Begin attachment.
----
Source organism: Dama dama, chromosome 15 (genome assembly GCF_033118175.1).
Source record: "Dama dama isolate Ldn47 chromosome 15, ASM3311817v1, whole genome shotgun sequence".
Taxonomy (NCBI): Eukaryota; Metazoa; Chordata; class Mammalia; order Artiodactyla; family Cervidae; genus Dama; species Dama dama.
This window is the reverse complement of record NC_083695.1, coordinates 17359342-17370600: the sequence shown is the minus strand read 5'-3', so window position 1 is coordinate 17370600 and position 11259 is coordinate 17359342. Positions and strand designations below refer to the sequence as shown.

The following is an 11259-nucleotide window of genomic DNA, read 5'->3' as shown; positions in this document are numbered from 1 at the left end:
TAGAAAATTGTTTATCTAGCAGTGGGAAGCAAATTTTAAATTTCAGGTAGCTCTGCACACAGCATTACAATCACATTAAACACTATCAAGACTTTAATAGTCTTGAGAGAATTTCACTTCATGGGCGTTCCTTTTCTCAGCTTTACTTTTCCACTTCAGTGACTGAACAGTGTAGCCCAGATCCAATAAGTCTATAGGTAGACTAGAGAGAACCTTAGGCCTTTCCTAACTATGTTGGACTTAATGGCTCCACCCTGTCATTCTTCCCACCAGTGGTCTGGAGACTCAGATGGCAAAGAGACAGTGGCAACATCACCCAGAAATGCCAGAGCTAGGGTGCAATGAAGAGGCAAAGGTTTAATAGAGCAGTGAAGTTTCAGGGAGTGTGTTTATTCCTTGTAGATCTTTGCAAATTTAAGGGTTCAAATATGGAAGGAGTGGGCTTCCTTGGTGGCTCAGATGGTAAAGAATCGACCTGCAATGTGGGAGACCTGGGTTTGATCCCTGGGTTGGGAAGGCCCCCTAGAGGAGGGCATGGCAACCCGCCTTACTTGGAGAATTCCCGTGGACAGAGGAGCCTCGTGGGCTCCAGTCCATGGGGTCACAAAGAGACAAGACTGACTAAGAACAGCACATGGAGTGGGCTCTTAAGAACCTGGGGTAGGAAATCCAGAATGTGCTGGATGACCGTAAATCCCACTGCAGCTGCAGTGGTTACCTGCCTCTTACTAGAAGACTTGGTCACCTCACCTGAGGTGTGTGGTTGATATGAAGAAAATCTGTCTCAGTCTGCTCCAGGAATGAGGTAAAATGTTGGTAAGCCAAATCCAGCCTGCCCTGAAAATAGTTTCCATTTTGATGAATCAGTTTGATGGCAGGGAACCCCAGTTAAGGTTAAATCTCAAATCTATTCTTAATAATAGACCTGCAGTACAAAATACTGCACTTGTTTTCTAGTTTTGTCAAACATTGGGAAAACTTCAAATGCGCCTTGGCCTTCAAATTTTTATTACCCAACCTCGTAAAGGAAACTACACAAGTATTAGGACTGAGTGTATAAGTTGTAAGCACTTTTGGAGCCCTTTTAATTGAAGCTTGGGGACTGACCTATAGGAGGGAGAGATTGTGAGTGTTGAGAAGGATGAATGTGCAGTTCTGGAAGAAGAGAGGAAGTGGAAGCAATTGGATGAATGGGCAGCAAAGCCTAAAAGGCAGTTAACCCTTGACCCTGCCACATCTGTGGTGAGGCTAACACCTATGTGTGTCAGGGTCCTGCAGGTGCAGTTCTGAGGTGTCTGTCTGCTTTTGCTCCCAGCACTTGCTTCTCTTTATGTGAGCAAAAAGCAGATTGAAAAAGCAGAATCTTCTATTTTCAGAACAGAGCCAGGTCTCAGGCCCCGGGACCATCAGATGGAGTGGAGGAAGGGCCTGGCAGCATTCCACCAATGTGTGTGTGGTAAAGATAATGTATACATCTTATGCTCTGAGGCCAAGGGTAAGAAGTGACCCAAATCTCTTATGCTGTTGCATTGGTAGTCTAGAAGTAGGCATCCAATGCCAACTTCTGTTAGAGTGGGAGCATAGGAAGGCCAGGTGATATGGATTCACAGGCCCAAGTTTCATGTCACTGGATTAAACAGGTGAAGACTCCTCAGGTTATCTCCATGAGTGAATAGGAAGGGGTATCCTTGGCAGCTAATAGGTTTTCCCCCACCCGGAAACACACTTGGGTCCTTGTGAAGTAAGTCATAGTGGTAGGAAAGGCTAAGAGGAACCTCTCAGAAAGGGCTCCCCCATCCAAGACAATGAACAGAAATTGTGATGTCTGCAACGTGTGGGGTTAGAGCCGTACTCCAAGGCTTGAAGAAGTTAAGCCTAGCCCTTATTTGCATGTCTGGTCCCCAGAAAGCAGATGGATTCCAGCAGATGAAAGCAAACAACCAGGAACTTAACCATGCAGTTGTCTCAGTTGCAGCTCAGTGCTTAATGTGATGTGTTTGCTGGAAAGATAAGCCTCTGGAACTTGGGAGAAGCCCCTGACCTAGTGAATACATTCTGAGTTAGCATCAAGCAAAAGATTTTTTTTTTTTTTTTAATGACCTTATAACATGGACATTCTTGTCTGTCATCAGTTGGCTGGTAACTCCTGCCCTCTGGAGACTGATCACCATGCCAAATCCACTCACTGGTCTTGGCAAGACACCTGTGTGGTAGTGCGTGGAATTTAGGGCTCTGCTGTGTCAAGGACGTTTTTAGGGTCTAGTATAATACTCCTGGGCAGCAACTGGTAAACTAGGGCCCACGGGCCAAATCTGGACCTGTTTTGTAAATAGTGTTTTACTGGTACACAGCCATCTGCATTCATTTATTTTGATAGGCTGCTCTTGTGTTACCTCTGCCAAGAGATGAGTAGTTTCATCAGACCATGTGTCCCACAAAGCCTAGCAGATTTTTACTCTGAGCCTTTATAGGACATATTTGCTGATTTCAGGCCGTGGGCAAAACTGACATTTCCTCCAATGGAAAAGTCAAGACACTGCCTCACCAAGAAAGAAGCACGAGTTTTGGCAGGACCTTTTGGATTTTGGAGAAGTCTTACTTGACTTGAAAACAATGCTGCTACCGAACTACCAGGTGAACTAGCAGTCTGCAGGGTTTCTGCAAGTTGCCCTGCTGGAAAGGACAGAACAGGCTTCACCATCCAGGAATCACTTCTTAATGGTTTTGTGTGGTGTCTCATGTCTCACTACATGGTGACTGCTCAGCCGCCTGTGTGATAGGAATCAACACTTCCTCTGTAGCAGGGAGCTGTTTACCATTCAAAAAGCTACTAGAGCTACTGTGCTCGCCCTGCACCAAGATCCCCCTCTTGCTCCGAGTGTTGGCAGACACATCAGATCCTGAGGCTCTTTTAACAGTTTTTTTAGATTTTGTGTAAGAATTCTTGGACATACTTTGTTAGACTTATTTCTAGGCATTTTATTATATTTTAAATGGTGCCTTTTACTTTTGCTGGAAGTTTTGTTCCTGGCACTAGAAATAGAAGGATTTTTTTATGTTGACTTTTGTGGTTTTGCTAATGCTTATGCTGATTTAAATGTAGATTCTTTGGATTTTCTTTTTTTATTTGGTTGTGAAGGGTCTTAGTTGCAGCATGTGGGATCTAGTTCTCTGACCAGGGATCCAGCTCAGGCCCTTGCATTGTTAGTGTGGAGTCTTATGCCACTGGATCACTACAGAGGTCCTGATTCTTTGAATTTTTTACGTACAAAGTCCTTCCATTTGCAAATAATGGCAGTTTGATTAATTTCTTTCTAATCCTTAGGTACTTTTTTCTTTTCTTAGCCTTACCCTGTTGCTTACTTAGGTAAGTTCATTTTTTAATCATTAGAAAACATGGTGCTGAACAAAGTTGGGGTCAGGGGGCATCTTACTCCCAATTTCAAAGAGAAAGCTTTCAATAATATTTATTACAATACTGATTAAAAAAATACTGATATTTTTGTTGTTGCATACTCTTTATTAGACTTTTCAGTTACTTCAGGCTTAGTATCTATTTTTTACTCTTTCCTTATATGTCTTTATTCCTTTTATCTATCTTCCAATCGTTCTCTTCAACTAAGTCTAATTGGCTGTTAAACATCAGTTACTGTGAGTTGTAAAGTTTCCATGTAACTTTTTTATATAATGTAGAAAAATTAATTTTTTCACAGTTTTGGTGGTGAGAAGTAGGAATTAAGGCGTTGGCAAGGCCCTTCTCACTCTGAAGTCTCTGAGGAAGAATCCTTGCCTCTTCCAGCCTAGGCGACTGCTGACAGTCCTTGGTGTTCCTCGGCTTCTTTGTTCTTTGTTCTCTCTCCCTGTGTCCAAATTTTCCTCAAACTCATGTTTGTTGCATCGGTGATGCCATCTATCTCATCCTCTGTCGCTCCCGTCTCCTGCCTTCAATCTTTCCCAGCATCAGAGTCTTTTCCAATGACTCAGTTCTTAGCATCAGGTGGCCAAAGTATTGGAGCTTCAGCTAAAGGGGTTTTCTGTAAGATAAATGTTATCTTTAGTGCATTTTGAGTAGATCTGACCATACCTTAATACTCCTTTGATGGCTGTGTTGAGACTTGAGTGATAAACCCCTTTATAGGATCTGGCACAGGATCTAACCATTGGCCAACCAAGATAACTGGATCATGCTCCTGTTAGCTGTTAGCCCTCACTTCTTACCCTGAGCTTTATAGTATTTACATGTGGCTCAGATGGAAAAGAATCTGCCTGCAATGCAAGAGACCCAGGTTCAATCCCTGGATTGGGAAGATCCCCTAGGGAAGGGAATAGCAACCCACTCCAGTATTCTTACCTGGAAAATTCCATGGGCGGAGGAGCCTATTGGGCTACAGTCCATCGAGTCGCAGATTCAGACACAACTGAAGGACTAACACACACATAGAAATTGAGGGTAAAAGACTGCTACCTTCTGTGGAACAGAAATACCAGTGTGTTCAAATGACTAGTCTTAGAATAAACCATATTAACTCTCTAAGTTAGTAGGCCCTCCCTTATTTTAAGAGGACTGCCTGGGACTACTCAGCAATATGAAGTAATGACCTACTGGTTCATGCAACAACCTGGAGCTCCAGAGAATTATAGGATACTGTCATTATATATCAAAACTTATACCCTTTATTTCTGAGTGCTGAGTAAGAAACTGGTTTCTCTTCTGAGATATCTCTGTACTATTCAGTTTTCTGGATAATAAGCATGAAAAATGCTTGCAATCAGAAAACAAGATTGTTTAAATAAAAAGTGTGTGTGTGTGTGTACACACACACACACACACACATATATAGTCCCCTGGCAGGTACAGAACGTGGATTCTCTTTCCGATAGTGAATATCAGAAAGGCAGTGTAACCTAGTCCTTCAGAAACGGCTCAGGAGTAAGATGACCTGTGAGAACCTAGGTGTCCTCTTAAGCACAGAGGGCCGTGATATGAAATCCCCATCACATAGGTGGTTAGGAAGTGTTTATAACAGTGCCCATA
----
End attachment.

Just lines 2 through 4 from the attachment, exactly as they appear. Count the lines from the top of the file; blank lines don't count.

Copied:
Source record: "Dama dama isolate Ldn47 chromosome 15, ASM3311817v1, whole genome shotgun sequence".
Taxonomy (NCBI): Eukaryota; Metazoa; Chordata; class Mammalia; order Artiodactyla; family Cervidae; genus Dama; species Dama dama.
This window is the reverse complement of record NC_083695.1, coordinates 17359342-17370600: the sequence shown is the minus strand read 5'-3', so window position 1 is coordinate 17370600 and position 11259 is coordinate 17359342. Positions and strand designations below refer to the sequence as shown.